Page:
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Bringing Tech To The Table: Welcoming WFCA’s New Senior Technology Advisor, David Blankinship

Bringing Tech to the Table: Welcoming WFCA’s New Senior Technology Advisor, David Blankinship

The potential for technology to enhance emergency response is at an all-time high. From internal records management to combatting large-scale disasters, the right tools can enable responders to act with greater understanding, coordination, and efficiency. Through the creation of its third advisor position, the Western Fire Chiefs Association (WFCA) has affirmed its stance as a leader and advocate for advancements in public safety technology. David Blankinship has joined WFCA as its new Senior Technology Advisor, and will be at the forefront of Western’s work to prioritize technological progress in emergency response. Daily Dispatch had the opportunity to speak with David about his new role and what the future could hold for tech in public safety.

Tell us about the professional experiences that have led you to your current position:

I have always had an interest in geography and technology. I have also been fortunate enough in my career to be surrounded by people who are insanely talented in both of these fields. The first instance was at Colorado Springs Utilities where I learned about Geographic Information Systems (GIS) and worked with great people on fascinating projects relating data to mapping. That led to working with other local cities and agencies including the Colorado Springs Fire Department (CSFD).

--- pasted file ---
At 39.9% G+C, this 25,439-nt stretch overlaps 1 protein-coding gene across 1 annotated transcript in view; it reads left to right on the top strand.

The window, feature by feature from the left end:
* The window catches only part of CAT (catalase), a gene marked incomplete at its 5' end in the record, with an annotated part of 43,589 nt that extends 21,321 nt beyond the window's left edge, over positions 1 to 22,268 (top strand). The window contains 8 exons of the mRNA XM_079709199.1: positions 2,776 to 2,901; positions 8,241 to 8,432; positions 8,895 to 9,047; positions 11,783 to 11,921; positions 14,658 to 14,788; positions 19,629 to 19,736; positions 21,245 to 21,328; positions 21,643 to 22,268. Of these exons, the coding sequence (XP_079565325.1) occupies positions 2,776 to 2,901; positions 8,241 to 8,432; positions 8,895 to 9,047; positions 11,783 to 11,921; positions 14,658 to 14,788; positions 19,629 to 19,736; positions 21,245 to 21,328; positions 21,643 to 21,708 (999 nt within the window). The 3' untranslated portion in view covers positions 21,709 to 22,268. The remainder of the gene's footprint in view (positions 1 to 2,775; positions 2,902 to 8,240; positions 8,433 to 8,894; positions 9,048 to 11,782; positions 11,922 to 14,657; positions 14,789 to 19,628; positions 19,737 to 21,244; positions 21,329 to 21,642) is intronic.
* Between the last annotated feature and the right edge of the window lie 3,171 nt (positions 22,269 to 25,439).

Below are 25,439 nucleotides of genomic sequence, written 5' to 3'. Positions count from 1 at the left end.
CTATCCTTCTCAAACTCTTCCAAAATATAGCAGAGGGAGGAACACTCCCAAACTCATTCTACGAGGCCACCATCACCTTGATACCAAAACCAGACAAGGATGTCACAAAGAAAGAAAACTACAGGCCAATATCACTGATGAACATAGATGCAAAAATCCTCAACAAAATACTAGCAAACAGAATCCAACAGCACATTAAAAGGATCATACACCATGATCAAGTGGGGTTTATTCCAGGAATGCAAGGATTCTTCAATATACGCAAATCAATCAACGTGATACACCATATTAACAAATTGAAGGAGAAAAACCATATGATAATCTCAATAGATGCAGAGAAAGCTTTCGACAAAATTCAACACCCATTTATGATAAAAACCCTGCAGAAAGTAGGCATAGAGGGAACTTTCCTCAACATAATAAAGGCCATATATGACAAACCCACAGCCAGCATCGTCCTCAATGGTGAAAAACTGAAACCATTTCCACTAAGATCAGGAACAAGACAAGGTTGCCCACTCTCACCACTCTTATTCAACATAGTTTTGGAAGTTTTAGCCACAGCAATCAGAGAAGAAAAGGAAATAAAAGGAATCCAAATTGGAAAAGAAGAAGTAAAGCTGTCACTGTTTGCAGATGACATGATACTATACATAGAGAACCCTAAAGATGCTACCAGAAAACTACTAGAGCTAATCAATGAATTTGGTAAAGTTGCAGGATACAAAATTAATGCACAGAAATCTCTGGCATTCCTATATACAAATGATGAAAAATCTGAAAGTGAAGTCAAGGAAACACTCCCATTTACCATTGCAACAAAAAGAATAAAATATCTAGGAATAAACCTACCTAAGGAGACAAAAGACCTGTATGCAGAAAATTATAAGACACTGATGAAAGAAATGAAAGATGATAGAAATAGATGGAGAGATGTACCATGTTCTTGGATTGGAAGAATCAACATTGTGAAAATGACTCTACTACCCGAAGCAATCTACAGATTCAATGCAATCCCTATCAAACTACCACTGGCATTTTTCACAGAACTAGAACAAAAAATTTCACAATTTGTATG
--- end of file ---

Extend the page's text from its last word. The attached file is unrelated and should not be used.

As the Senior GIS Analyst for Colorado Springs Fire, I was surrounded by people who knew a lot more about fire and technology than I did. This was an amazing group to work with and be supported by. The highlight for me was always having a teacher – there was always someone who knew how to do the thing I didn’t know how to do. The culture was driven by a mission focused on making the community better and using technology as a tool to do so. This pattern has been reinforced in my life several times. I worked for Colorado Springs Utilities for about six and a half years and for the fire department a little over 10 years. There was continuous learning over the course of that experience, and I was very lucky to work for chiefs who integrated me into every operational aspect of public safety. The collaborative approach to public safety in Colorado Springs worked very well across disciplines. Anything requiring a response included the technology pieces that we worked on.

While engaged in those projects, I met more and more people across the country doing the most interesting things. I was deployed to California multiple times and met people who would later become significant in my life. I started the company Intterra with a few of those people, which has been growing and innovating for the last ten years.

All of these experiences have one thing in common: I got to work with people who were much smarter and better than I was. This provided the best kind of training ground for learning how things really work and pushing the technology boundaries forward in public safety.

Of your skills and experiences, which do you think will be most valuable in your new role?